The Cannon River dam right next to the mill.

FYI: As a side note, the mill sheltered several refugees from the U.S. – Dakota Conflict of 1862.  Check back for more mill photos.

© Copyright 2013 Audrey Kletscher Helbling

 

26 Responses to “Touring an historic mill in Morristown”

  1. Beth Ann Says:

    Chris and I love to go look at old mills. There is one in Greenville, OH where we lived for 4 years called Bear’s Mill http://bearsmill.com) that we loved to go to. A couple years ago when we were back living in Ohio for 7 months we took a trip back to see it and I took tons of pictures, too! Great history in these old places. Thanks for the tour.

    • Audrey Kletscher Helbling Says:

      This was my first tour of a water-powered mill. If I hadn’t been quite so worried about the dust and my camera, I likely would have enjoyed my visit more. Still, I meandered inside for quite some time, occasionally tucking my camera under my sweater.

      • Beth Ann Says:

        You are ever the protective “mother” be it children or cameras!

      • Audrey Kletscher Helbling Says:

        Never thought of it from the perspective. But true. I need to take my camera in for a cleaning again. But that means giving it up for a week, and that is tough for me.

  2. treadlemusic Says:

    There is a grist mill still in operation in a little settlement not far from Houston…Sheldon. Scheck’s Mill originated (along with a saw mill) in the mid/late 1800’s. Mr. Ed Krugmire still opens it on occasion/by tele. arrangements. It is so interesting and the dust/wood smells are intoxicating! Your post allowed me to enter in to a long-ago era. Thank you! Hugs…..

  3. What a Great Experience – love your captures, especially of the process and the Cannon River! Happy Tuesday:)

  4. As always, wonderful photos. Have you been to the Mill City Museum in Minneapolis? I took my colleague from Every Day Poets there when she and her husband visited us last September.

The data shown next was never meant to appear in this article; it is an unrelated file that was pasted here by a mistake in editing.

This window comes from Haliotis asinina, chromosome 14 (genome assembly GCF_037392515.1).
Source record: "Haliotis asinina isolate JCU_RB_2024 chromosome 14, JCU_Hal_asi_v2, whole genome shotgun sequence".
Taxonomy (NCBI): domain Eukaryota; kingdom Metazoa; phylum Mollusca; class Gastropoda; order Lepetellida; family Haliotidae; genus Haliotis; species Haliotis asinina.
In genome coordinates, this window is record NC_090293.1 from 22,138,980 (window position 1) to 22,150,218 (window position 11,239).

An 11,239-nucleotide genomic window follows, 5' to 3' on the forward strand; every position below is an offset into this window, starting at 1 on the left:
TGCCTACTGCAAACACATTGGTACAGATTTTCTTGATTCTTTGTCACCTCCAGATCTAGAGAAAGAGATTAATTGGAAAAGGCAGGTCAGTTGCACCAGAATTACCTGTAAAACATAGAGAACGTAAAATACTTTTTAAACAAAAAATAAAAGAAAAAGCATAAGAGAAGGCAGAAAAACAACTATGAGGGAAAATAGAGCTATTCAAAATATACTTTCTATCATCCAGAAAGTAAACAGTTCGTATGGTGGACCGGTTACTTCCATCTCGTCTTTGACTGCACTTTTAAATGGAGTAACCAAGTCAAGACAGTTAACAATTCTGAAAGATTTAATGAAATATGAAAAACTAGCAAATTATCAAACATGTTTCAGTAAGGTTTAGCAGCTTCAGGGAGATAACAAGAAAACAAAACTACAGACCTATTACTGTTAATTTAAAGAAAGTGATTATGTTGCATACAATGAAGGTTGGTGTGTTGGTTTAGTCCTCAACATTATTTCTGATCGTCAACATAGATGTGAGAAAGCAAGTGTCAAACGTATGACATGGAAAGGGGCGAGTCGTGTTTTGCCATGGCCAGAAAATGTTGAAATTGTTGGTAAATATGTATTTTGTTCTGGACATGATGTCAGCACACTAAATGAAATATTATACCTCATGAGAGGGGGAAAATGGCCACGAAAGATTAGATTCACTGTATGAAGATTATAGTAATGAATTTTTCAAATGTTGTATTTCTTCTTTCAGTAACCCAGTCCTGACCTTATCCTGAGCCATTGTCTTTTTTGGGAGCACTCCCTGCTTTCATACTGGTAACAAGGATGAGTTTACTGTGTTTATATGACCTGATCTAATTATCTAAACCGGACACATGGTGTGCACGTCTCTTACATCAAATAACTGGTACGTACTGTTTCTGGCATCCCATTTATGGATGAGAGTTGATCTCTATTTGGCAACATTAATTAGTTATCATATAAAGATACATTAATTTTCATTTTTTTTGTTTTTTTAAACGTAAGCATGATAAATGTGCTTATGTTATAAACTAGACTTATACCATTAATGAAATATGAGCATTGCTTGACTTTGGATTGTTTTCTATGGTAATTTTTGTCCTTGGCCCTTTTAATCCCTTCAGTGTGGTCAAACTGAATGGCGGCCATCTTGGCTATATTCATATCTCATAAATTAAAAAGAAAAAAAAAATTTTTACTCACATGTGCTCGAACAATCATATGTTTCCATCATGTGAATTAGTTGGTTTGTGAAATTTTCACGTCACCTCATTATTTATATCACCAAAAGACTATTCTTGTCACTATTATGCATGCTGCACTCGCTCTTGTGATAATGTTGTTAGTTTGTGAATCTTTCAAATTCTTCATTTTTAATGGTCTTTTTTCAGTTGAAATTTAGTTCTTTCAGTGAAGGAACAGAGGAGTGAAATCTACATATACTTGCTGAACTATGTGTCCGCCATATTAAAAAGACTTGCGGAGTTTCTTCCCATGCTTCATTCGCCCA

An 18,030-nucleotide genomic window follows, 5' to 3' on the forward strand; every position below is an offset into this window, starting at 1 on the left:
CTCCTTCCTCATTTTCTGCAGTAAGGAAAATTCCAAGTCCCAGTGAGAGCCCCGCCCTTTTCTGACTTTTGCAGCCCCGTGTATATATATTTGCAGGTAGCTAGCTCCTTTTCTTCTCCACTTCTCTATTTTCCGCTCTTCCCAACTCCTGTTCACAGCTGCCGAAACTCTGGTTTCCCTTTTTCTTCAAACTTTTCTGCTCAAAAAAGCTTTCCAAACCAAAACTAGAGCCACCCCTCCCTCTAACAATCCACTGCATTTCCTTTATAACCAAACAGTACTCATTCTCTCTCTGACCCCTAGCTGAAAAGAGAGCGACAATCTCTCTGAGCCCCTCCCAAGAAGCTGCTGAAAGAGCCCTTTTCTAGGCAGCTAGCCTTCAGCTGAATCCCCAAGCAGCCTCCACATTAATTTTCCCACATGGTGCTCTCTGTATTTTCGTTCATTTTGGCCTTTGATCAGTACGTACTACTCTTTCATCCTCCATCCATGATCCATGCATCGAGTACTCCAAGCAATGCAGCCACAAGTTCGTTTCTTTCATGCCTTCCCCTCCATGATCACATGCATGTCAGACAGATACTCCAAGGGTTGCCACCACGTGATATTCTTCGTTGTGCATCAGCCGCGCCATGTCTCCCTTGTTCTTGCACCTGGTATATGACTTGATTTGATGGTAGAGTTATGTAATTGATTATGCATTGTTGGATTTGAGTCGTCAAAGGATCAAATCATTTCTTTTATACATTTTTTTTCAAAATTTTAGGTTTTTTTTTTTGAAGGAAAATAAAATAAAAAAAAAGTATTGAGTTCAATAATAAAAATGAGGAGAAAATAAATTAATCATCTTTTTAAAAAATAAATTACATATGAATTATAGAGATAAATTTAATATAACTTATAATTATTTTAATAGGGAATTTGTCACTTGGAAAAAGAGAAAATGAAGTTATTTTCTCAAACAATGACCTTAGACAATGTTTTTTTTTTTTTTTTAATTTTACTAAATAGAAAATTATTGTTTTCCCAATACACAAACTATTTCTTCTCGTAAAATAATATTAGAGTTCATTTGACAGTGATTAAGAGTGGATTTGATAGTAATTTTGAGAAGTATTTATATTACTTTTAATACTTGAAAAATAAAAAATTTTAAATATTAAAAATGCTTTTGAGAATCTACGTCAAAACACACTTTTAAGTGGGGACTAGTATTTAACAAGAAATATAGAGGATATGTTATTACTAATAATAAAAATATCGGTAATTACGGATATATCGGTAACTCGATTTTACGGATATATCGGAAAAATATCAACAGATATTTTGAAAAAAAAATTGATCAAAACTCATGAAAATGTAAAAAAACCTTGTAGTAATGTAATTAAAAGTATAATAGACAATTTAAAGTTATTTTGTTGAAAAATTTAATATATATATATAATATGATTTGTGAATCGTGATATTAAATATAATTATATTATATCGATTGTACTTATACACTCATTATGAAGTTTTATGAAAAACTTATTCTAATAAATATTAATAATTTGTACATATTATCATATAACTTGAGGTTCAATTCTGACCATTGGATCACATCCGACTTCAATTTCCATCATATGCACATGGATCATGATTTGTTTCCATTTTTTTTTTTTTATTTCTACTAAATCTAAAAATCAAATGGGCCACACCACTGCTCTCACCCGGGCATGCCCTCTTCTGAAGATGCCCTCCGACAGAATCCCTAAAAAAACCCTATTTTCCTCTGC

I love what you said about the way the dust filters into memories. You are unmistakeably a poet.

    • Audrey Kletscher Helbling Says:

      No, I have never been to the Mill City Museum. But I bet I would enjoy it. Honestly, I don’t get into the city often, only on occasion to visit the daughter. I tend not to like the traffic or busyness of the metro.

      Thank you for your observation that I am unmistakably a poet. It still surprises me to hear that, to realize that I truly am a poet. Why do I still feel that way after successfully publishing quite a bit of poetry?

      Kathleen, from one poet to another, I simply want to tell you how much I always appreciate your thoughtful and insightful comments.

  5. Jackie Says:

    I just Love old mills, I saw one like this somewhere, but do you think I can remember where, it had the water wheel too, I should ask my dad, I bet it’s down south of here somewhere. Loved the photo’s…the big plank wooden floors remind me of my grandma’s barn 🙂

    • Audrey Kletscher Helbling Says:

      Are we sisters, Jackie? You and I share a commonality of appreciation for so many things from barns to gravel roads to exploring cemeteries, and now old mills. You are a sister of the heart, for sure.

  6. Marilyn Says:

    Miller is the 7th most common surname in the USA. I’m not a Miller by nee or now, but the process, the historical connection to my miller ancestors is deeply interesting. My great, great grandfather was the miller for two years at a well-known mill in my home county. Apparently he considered it a stop-gap period in his life, didn’t like it much, but it provided for his young family. After the mill he bacame a farmer for the rest of his life.

    • Audrey Kletscher Helbling Says:

      Your story causes me to wonder how many of us have millers in our past. Thank you for sharing this info, Marilyn.

  7. beth Says:

    happy 4th to you and yours, Audrey